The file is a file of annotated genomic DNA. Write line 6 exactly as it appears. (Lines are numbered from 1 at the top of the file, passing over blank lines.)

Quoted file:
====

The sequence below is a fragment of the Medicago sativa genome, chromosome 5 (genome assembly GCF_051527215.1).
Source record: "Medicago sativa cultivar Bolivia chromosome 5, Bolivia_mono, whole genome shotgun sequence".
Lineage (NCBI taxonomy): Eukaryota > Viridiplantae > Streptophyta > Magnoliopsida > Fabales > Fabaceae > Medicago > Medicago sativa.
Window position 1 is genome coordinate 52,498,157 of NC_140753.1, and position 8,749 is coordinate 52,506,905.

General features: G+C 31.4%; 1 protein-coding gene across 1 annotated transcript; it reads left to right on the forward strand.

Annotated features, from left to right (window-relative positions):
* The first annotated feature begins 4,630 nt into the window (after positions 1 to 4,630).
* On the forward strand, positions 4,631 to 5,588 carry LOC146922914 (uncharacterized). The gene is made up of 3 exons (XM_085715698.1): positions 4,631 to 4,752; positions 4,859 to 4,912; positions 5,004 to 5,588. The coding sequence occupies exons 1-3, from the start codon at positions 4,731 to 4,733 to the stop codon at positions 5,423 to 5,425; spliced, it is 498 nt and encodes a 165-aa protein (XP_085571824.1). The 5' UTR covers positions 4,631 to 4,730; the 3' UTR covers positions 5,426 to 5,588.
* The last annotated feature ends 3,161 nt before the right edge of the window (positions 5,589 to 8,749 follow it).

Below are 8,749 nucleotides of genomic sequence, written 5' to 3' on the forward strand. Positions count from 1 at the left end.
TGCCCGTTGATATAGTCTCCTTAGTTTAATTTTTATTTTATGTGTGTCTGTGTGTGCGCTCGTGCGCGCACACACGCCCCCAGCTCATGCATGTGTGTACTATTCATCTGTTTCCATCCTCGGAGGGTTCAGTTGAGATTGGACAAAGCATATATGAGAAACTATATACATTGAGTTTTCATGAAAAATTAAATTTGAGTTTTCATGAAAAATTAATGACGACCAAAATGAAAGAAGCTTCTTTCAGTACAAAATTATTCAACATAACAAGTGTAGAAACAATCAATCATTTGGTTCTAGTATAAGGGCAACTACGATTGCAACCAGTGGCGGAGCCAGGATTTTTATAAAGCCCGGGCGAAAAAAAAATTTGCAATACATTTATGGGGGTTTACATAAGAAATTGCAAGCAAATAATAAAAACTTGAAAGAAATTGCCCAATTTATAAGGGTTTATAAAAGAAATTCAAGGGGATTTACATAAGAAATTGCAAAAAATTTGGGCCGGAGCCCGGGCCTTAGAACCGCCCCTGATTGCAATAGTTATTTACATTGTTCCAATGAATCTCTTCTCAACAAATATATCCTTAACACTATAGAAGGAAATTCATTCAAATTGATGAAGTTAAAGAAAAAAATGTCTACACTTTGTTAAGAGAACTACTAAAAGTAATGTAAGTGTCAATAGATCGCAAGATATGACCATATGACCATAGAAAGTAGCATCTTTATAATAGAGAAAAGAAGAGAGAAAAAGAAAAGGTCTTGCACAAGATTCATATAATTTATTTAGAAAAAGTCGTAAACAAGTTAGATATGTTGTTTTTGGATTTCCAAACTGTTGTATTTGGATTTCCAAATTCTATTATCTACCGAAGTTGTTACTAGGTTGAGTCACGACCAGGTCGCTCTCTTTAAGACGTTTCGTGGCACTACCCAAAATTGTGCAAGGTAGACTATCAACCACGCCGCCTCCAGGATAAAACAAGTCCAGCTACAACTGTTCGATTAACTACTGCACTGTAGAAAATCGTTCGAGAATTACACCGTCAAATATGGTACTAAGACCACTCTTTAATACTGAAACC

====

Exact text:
Annotated features, from left to right (window-relative positions):